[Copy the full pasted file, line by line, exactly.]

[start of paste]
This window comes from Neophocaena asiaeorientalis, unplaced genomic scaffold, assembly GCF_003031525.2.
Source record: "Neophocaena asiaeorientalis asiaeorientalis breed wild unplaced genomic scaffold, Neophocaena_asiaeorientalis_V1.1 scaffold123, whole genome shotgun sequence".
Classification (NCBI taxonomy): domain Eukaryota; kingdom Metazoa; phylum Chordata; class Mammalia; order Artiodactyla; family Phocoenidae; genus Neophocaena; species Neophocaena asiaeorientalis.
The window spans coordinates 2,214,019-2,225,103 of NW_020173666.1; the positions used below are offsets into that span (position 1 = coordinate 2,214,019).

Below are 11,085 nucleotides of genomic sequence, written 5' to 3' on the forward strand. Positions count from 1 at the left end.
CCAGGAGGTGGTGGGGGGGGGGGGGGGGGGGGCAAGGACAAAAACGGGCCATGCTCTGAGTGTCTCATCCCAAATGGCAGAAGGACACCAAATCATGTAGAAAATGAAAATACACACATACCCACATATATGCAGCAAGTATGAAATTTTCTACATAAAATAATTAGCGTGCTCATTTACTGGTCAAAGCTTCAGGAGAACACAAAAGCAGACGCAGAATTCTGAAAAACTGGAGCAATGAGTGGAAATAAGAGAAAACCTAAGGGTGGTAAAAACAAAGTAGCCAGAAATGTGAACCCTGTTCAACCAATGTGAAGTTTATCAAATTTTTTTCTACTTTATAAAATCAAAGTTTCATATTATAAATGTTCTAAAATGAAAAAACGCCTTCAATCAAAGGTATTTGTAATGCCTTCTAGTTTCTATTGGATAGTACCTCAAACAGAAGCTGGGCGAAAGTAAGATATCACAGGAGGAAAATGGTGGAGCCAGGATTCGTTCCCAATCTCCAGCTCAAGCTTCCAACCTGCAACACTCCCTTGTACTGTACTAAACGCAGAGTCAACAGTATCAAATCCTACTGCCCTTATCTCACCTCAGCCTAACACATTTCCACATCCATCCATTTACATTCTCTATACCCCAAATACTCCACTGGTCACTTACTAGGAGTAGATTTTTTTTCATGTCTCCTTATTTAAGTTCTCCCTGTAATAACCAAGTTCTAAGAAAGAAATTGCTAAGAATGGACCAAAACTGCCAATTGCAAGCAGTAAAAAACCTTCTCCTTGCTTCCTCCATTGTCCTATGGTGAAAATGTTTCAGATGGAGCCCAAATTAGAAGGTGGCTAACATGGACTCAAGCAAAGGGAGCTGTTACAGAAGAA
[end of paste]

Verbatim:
This window comes from Neophocaena asiaeorientalis, unplaced genomic scaffold, assembly GCF_003031525.2.
Source record: "Neophocaena asiaeorientalis asiaeorientalis breed wild unplaced genomic scaffold, Neophocaena_asiaeorientalis_V1.1 scaffold123, whole genome shotgun sequence".
Classification (NCBI taxonomy): domain Eukaryota; kingdom Metazoa; phylum Chordata; class Mammalia; order Artiodactyla; family Phocoenidae; genus Neophocaena; species Neophocaena asiaeorientalis.
The window spans coordinates 2,214,019-2,225,103 of NW_020173666.1; the positions used below are offsets into that span (position 1 = coordinate 2,214,019).

Below are 11,085 nucleotides of genomic sequence, written 5' to 3' on the forward strand. Positions count from 1 at the left end.
CCAGGAGGTGGTGGGGGGGGGGGGGGGGGGGGCAAGGACAAAAACGGGCCATGCTCTGAGTGTCTCATCCCAAATGGCAGAAGGACACCAAATCATGTAGAAAATGAAAATACACACATACCCACATATATGCAGCAAGTATGAAATTTTCTACATAAAATAATTAGCGTGCTCATTTACTGGTCAAAGCTTCAGGAGAACACAAAAGCAGACGCAGAATTCTGAAAAACTGGAGCAATGAGTGGAAATAAGAGAAAACCTAAGGGTGGTAAAAACAAAGTAGCCAGAAATGTGAACCCTGTTCAACCAATGTGAAGTTTATCAAATTTTTTTCTACTTTATAAAATCAAAGTTTCATATTATAAATGTTCTAAAATGAAAAAACGCCTTCAATCAAAGGTATTTGTAATGCCTTCTAGTTTCTATTGGATAGTACCTCAAACAGAAGCTGGGCGAAAGTAAGATATCACAGGAGGAAAATGGTGGAGCCAGGATTCGTTCCCAATCTCCAGCTCAAGCTTCCAACCTGCAACACTCCCTTGTACTGTACTAAACGCAGAGTCAACAGTATCAAATCCTACTGCCCTTATCTCACCTCAGCCTAACACATTTCCACATCCATCCATTTACATTCTCTATACCCCAAATACTCCACTGGTCACTTACTAGGAGTAGATTTTTTTTCATGTCTCCTTATTTAAGTTCTCCCTGTAATAACCAAGTTCTAAGAAAGAAATTGCTAAGAATGGACCAAAACTGCCAATTGCAAGCAGTAAAAAACCTTCTCCTTGCTTCCTCCATTGTCCTATGGTGAAAATGTTTCAGATGGAGCCCAAATTAGAAGGTGGCTAACATGGACTCAAGCAAAGGGAGCTGTTACAGAAGAA